Weeding through personal papers the other day, I came across several small index cards on which I had noted art project ideas. The cards date from the late 1970s, perhaps 1978 or ’79. I would have been 22 or 23, and at the time I was struggling to make sense of an artistic career. Until 1980 I was a student at Munich’s State Academy of Fine Arts, assigned to the Danish constructivist sculptor Robert Jacobsen‘s studio.
Within the context of Munich-style traditionalism, Jacobsen’s modernism (he was linked to COBRA) wasn’t celebrated as much as it was tolerated. So, while most of the Academy’s other sculpture students worked traditionally, I belonged to Jacobsen’s “far-out” gang, within which was the even smaller tribe I settled in: the people who read theory and were determined to elude what Theodor Adorno called “the culture industry.”
And so, our work – my work – had to be challenging, and (because we were trying not to be co-opted) hermetic. But part of me hated the hermeticism, which, as the daughter of people who hadn’t even been able to finish high school because of financial pressures, I saw as elitism, pure and simple. Rather unfortunately, I fell into trying to square the circle (what an idiot I was) by trying to make challenging art that had pretensions to being politically correct.
Please don’t ask me what that actually could have meant. It’s blindingly obvious now that the average working class Joe or Jane (if s/he even exists) does not give a rat’s ass about high art. But at the time, I really believed (7/8ths-heartedly) that art could change people’s perception, and that by changing their perceptions, artists could change the world.
I could have been happier if I’d just dropped another tab of acid. But I digress…
I worked with packing cardboard, which was cheap, relatively plentiful, lightweight, and (this was important later) easy to toss. Working with cardboard on a fairly large scale allowed me to tackle things like spatial perception, which I hadn’t been able to test properly when I was still making models out of balsa wood. The cardboard essentially allowed for what we now might call rapid prototyping. It also allowed me to wander down some obscure paths…
At one point I began to introduce color into the cardboard constructions. From the index card headed The Blue Theme:
- the artist as reprocessor of information, even previously common-property information, i.e., hit pop songs
“Crystal Blue Persuasion”
Um, yah. Modernism and Mass Culture. Funny, I designed and taught a course on that at MIT many years later…
More on the color blue:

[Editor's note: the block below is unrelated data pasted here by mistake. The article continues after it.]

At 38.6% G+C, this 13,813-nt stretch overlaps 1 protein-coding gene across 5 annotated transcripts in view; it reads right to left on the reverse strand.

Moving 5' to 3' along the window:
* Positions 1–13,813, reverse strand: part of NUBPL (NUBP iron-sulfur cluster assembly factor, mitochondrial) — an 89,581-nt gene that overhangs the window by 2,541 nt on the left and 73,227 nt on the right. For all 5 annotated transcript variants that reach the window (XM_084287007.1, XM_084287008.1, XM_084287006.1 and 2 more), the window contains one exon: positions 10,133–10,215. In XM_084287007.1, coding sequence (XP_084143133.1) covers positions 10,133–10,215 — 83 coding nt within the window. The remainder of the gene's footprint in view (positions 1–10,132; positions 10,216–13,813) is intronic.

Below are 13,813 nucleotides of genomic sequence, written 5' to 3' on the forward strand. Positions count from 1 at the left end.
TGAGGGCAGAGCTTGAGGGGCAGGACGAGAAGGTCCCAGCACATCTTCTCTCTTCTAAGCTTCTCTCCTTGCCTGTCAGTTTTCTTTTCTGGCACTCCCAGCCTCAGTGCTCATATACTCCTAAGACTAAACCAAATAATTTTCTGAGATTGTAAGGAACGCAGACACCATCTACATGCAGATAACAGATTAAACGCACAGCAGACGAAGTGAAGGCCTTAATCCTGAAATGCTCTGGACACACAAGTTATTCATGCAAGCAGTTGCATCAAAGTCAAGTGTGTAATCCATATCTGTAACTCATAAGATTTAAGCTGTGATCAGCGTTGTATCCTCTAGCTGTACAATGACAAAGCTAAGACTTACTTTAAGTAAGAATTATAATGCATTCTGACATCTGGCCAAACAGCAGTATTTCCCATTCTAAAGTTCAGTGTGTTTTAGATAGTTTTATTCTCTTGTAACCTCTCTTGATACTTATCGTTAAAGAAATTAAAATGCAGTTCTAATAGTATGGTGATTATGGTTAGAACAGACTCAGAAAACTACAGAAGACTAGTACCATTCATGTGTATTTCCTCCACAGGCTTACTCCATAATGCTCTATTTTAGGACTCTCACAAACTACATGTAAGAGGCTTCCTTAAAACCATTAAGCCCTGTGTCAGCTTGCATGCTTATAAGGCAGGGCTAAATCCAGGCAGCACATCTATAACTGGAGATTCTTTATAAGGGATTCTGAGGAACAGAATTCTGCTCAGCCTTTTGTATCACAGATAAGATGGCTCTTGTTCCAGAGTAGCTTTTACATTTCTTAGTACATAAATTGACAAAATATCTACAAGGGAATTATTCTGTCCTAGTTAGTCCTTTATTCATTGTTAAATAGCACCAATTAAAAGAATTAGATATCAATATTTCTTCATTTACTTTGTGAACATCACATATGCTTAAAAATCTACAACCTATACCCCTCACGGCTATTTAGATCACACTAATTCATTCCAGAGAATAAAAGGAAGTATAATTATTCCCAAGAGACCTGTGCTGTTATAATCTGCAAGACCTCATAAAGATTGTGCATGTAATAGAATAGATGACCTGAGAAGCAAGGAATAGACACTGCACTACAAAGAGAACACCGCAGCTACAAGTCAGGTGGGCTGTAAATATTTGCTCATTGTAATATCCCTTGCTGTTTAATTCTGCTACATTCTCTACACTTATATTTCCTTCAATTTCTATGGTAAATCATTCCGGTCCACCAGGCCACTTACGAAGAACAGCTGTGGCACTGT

Colour as thing – back to the “blue theme”: make cardboard support surface sculpture, and apply the blue theme, blue stroke, blue surface, …whatever. Next, a second, identical support sculpture, the blue cut out removed, lying in front of it; third, this theme continued, the blue further refined & developed as thing.
The entire thing presented as series, as steps, together:
[and here there are tiny little sketches, as per photograph, below]
frame support becoming predominant support, supporting support, yet being blue, bluer than blue, thus displaying its thinginess.
I built some pieces to approximate the idea. Below, some color slides (2 1/4 inch format), pardon the lo-fi quality… I just taped the positives to a window pane and used my iPod Touch to photograph them.
Another card, headed Yellow, but no evidence remains of any work carried out on this theme:
As the blue wedge triumphs over the cardboard triangle, geometric and hard-edged, so yellow must from the start be a wholly 3-dimensional shape, diffuse, being outside + objective and at the same time all-encompassing + therefore subjective. Like God, or a glass perpetually overflowing.
I was an atheist even then, so I’m not sure exactly how I meant that reference to god, except probably in reference to how other people experience transcendence.
Too much of what I was doing was about other people. What other people might think about my work if it was too conventional. Or too avant-garde. Or too hermetic. Or too political.
Or just weak and a not particularly strong artistically…
Another card, without a header. Maybe it should be Danger:
The incorporation of danger into an art work. The daily threats and anxiety experienced by the artist transposed into the work, making it a transmitter of that anxiety, that danger.
Well. Maybe I should have electrified one of my sculptures and dangerously and anxiously shocked viewers. I was thinking about electricity, albeit for a video piece (I was convinced at the time that video could be the new sculpture).
I still like the thoughts noted on this next card, a lot:
Infrastructure as art medium?
A card about the Paris Metro:
The Paris Metro as medium. All those buskers, beggars and theatre players, graffiti artists, etc., using the Metro so that it has become the ultimate transportation network: it transports ideas, music, events, information and people.
Yes, I still like this idea. Seems to me it’s indicative of a longstanding attraction to urbanism and cities.
I also have a number of index cards that detail my ideas about video. But they’re very obtuse (and if you read this far, you’re probably thinking, “More obtuse???”). When I worked on (or thought about) video (and to a lesser extent, photography), I tried to marshal time as an element of the video medium, which (as I noted above) I considered a new form of sculpture. It just got pretty hairy. Obtuser.
I think a lot of the same sort of obtuseness (hermeticism) my 22-year-old self expressed in 1978 still thrives in today’s art world. Alternatively (and quite possibly worse), it’s also ok for art to be entirely unserious and just “fun” or consume-able. Goes down easy. Doesn’t get stuck in your craw.
Too bad. I still like the idea of that glass, perpetually overflowing, though – a plenitude that changes everything.